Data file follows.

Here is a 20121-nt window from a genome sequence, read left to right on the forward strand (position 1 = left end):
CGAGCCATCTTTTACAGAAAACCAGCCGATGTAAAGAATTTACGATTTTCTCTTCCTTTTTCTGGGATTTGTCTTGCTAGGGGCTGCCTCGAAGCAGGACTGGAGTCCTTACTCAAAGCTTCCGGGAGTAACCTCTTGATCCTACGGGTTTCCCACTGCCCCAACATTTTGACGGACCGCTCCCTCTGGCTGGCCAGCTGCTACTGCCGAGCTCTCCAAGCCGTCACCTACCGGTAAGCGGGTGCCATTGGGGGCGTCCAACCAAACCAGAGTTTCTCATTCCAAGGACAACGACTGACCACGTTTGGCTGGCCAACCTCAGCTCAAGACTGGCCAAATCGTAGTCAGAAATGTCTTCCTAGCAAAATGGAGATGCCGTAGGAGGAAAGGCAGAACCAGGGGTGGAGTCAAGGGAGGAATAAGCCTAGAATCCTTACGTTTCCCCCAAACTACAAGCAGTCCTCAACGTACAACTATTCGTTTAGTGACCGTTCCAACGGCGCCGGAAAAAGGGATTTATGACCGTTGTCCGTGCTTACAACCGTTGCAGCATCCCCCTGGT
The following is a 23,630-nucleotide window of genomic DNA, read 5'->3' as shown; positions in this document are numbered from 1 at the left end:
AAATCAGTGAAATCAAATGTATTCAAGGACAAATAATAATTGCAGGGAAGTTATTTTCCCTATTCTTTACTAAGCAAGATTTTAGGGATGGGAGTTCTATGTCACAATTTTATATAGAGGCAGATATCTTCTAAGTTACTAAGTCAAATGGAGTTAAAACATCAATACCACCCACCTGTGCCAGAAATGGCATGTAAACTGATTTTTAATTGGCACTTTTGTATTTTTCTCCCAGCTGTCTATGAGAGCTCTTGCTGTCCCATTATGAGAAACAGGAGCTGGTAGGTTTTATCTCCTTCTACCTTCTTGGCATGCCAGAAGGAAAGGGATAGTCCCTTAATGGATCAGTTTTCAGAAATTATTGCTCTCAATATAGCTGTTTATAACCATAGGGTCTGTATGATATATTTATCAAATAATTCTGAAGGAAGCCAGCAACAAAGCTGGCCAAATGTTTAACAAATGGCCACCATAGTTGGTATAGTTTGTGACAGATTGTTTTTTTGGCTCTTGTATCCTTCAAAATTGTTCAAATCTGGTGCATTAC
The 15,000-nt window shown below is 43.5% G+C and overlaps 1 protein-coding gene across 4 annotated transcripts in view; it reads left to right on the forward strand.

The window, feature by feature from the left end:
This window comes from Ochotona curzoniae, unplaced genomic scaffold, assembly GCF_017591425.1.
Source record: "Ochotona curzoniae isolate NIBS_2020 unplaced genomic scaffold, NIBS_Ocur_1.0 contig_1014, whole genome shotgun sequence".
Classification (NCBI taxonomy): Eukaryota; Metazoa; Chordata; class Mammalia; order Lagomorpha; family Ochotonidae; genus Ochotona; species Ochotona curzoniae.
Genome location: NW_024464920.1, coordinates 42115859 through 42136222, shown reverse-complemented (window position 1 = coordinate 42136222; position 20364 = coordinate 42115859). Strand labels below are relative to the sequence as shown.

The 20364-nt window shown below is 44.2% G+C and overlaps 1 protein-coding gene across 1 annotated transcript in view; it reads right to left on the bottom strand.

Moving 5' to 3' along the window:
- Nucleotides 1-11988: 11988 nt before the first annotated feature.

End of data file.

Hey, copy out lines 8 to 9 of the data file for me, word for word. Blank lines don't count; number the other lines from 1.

Source record: "Ochotona curzoniae isolate NIBS_2020 unplaced genomic scaffold, NIBS_Ocur_1.0 contig_1014, whole genome shotgun sequence".
Classification (NCBI taxonomy): Eukaryota; Metazoa; Chordata; class Mammalia; order Lagomorpha; family Ochotonidae; genus Ochotona; species Ochotona curzoniae.